The Plattsmouth journal. (Plattsmouth, Nebraska) 1901-current, February 13, 1913, Image 7

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J u u 'fesr- u ivl
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Threshing Machines, and all reat Time and Labor Savers
for the Farm Work The Famous J. I. Case Automobiles!
The following letter speaks for itself, as do the users of all J. I. Case Machinery:
Mr. M. E. Manspeaker,
Dealer in Case Machinery, )
Plattsmouth, Nebraska j
Dear Sir: In awarding the prizes to those dealers successful in our recent Advertising Contest, it is a pleasure to find that your efforts have placed you
among the winners. We are, therefore, enclosing our check for the amount awarded you by the judges. We take this opportunity of congratulating you upon the
success of your endeavors. We, however, feel that had you not been among the winners, that the time and effort spent in this advertising would still have been
valuable, as judicious advertising never fails.
We give you herewith a part of the report of the judges on this contest, knowing that this detail will be of interest to you: "We take this occassion to
state that we have been greatly impressed by the high standards of all the advertisements submitted by your dealers during this contest. The exceptional char
acter ot this publicity has made the task of choosing the winners one of considerable difficulty."
"We have judged the relative merits of the different advertisements in strict accordance with the rules laid down by your company, being forced to throw out
very many excellent ones, as, through some oversight, they failed to comply fully with the rules as outlined in your circular."
"We hereby announce those to whom we have awarded prizes, stating briefly the reasons for so doing:"
First Prize
Plattsmouth, Nebraska
$275.00 in Gold
Points of Superiority in Ads.
2nd Price E. E. Whiting, Balaton, Minn.,
$200.00 IN GOLD
Originality in Display
-'; ''v 'j.'-y'1
3rd Prize -Jos. Nocthc, Elkton, S. D.,
$150.00 IN GOLD
Regular use of half and quarter page ads.
4th Prize John Stahle, Bountiful, Utah,
$100.00 IN GOLD
Notable for originality and force
5th Price C. C. Bymastcr, Crystal, N. D.
$50.00 IN GOLD
Display & sales articles exceptionally good
There were six other prizes of $20.00 each that were awarded in various other sections of the United States. Also six of $10.00 each
Publisher's Note In printing the above advertisement for Mr. Manspeaker, the Journal cannot refrain from com
mending the excellent work that the J. I. Case Company have accomplished in conducting their strenuous advertising con
tests among their dealers. Many dealers, just like Mr. Manspeaker, have grown into excellent advertisers through the year,
as well as at the season of the contests. The results have no doubt been mutual, for the dealer, the manufacturer and the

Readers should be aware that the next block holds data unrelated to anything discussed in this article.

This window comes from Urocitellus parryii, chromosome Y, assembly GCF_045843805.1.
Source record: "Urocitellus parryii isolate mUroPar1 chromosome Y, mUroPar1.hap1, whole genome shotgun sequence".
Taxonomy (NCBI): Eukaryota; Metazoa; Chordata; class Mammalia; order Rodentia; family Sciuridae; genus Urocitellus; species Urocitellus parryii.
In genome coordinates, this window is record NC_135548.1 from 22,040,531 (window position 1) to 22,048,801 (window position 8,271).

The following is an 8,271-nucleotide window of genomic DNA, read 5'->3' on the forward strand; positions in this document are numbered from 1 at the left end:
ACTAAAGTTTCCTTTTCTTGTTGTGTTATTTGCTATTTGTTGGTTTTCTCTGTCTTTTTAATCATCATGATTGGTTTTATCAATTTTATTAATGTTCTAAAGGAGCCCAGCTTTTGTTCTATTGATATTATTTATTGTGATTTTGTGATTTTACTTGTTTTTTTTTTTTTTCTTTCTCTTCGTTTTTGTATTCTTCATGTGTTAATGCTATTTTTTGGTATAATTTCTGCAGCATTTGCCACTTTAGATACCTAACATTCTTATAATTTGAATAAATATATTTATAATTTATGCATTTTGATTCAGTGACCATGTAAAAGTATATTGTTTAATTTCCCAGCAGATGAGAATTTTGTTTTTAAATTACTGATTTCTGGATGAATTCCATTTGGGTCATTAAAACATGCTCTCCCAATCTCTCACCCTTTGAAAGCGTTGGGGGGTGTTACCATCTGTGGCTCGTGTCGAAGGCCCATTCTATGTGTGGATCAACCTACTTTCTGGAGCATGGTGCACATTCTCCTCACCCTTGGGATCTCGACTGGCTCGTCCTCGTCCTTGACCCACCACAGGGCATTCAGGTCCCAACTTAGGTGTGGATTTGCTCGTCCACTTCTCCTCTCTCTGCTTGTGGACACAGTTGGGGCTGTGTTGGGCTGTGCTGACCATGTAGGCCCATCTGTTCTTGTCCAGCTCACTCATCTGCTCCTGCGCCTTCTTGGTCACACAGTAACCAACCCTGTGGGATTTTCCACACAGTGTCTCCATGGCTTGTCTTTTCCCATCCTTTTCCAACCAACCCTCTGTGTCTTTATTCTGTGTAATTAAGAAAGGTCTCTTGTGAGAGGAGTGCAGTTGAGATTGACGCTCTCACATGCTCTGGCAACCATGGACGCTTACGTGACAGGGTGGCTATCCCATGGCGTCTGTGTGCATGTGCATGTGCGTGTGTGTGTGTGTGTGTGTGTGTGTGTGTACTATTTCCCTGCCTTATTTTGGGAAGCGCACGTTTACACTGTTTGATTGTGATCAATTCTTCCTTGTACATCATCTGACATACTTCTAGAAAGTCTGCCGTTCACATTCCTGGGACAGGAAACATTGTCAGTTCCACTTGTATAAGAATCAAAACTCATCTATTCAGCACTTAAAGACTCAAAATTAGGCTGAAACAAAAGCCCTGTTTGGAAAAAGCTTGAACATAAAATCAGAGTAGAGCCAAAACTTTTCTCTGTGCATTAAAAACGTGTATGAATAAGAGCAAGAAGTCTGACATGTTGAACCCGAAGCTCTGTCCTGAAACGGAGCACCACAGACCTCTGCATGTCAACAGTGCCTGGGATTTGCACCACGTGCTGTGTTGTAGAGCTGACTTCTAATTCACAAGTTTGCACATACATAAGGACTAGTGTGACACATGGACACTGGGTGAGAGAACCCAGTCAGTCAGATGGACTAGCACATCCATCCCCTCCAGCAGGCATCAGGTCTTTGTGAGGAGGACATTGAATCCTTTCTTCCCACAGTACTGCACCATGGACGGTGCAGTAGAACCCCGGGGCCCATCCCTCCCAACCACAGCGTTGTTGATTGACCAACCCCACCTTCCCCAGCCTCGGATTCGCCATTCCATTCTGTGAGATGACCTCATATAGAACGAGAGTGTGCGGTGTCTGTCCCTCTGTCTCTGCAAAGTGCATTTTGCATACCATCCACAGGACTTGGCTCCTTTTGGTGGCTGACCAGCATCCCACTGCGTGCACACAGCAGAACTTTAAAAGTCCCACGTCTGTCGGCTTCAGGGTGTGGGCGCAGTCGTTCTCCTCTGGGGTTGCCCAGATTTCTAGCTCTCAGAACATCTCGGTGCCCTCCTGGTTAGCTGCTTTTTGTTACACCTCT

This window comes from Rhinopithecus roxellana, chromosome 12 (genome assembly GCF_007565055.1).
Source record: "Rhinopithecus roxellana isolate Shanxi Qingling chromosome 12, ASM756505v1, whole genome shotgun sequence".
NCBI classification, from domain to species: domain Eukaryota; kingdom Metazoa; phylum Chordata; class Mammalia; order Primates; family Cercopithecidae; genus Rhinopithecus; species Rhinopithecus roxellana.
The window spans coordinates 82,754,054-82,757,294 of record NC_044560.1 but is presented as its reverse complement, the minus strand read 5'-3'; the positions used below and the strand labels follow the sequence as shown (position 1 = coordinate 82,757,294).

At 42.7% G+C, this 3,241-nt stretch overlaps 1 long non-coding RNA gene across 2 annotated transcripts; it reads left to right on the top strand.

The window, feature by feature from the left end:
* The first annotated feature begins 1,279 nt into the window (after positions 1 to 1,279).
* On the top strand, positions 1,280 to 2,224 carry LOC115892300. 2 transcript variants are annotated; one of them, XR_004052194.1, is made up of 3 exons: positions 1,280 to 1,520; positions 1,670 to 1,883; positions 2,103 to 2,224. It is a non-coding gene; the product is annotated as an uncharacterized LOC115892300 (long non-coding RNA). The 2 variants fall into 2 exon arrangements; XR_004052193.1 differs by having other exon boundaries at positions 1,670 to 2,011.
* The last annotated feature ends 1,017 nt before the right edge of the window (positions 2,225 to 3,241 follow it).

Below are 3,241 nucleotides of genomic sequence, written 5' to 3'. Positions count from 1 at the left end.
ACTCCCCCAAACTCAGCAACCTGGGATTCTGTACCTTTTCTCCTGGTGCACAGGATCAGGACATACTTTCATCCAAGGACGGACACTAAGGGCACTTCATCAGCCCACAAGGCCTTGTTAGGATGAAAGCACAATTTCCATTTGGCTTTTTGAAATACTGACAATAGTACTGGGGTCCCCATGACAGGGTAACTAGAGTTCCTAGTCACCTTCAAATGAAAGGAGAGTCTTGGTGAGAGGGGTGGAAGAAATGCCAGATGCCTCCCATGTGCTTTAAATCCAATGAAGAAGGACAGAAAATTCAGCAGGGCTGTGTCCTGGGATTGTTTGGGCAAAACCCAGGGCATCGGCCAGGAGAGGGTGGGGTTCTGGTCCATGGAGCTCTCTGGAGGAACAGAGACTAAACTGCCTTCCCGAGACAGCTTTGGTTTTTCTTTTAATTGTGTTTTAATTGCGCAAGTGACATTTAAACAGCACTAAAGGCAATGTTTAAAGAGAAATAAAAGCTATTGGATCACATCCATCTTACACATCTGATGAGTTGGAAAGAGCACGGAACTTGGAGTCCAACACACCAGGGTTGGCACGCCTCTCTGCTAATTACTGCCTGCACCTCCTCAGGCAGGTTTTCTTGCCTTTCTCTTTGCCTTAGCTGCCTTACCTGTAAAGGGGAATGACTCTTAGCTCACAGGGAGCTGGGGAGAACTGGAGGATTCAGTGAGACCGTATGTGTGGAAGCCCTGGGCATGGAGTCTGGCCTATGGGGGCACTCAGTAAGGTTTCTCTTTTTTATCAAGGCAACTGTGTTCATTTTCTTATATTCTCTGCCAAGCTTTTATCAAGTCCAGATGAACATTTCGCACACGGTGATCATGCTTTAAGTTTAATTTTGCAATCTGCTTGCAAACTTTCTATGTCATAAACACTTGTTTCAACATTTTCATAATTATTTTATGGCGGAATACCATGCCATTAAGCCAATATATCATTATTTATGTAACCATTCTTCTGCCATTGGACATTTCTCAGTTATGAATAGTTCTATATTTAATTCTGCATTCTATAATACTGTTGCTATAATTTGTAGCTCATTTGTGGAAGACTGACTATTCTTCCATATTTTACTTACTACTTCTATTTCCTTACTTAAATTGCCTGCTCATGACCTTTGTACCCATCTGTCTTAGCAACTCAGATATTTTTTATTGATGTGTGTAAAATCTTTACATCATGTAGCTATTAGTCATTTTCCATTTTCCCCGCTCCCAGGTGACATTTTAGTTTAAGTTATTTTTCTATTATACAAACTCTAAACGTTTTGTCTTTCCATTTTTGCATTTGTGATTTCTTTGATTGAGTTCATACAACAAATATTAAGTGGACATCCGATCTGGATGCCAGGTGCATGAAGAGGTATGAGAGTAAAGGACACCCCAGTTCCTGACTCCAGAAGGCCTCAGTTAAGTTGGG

publisher, and as the .Journal published a share of the advertising, we are pleased to learn of Mr. Manspeaker capturing the
first prize.
v- :-: :
$ t Special Correspondent.)
Pete lair of Plallsinmitli isit
fd in town Sunday.
Fred Kaufman visited over
Sunday wilh liis brollior, Henry.
Philip Horn oT Eight Mile
Grove precinct transacted busi
ness in town yesterday.
Frank Wiles lias had a severe
attack of grippe, but we are glad
to know that he is rapidly re
covering. Hoy Howard and William Wet
enkamp had corn shelters and
.wood sawers last week. Charles
Shopp did the work.
The ice harvest is under head
way by Propst and Dr. Brown.
Ilolh will try and he on the cool
order next summer.
W. 13. Porter, traveling for an
investment company of Omaha,
transacted business in the south
ern part of the stale last week.
Albert Vallery, lightweight
wrestler, will now try his skill in
motorcycle ruling. Buck can beat
the wind if he has a fair chance.
Miss Baltic Adams, teaching
school in the Murray district,
visited with her parents, Mr. and
Mrs. W. T. Adams, over Sunday.
Jacob Lohness is hauling a
pood supply of alfalfa meal from
tow n, lie- knows what will make
his fattening stock bring the top
pi ice.
Revival meetings are in prog
ress at Liberty chapter, conduct
ed by Rev. Eads. Interest is
manifested and the attendance is
Ideal weal her continues and
a'most makes one forget tho
hard winters of the past. May
the good weather continue, as it
will be a blessing to the poor.
Butchering is in order and
much of the meat is made into
wcinies, swatomoga, blood pud
ding, headcheese and causage,
which will be held for summer
W. T. Richardson transacted
business in Omaha last week.
Frank Schlolman, formerly a
resident in the precinct, but now
of Omaha, visited with Henry
Johnson and family for several
days last week.
Special preaching services were
held at the home of Grant Wet
enkamp last week by the district
superintendent of the Methodist
church. Grant not being able to
attend services at the church was
the occasion for holding the meet
ing at his home.
Grandpa Marler is confined to
his bed with a bad cold. Father
Marler is quite aged and hopes
are entertained that his condition
will be of only short duration, as
his congenial ways are missed by
his fellow townsmen.
Those having to change loca
tions for the coming season are
commencing to move as much of
their implements and other goods
as possible while the roads are in
such splendid condition.
David Ami"k received a carload
of No. 1 prairie hay, which he
hauled to his farm, four miles
south of town. Dave has again
taken up the occupation of farm
ing. Success to you, David.
We are sorry to announce that
Grandpa Bengen is not so well as
his many friends would wish, but
with good care and nursing it is
hoped that he will soon be bis
former self again.
A slight udvance in the price
of grain has had the tendency to
induce some farmers to' dispose
of their last year's crop, and the
number of teams on our streets
presents a business-like appearance.
J Beacon.
Edith Peterson was on the sick
list the fore part of the week.
Mrs. II. E. Smith was quite
sick last week with a seige of (be
Miss Celia Peterson returned
home Wednesday from a live
weeks' visit with relatives and
friends at Defiance, Iowa.
Mrs. H. L. Swanson and chil
dren, of Julian, Neb., are visit.
nig at the home ol her parents.
Mr. and Mrs. Charles Itenner. j
C. C. Price received a tele- j
gram Sunday from Kildun", Iowa,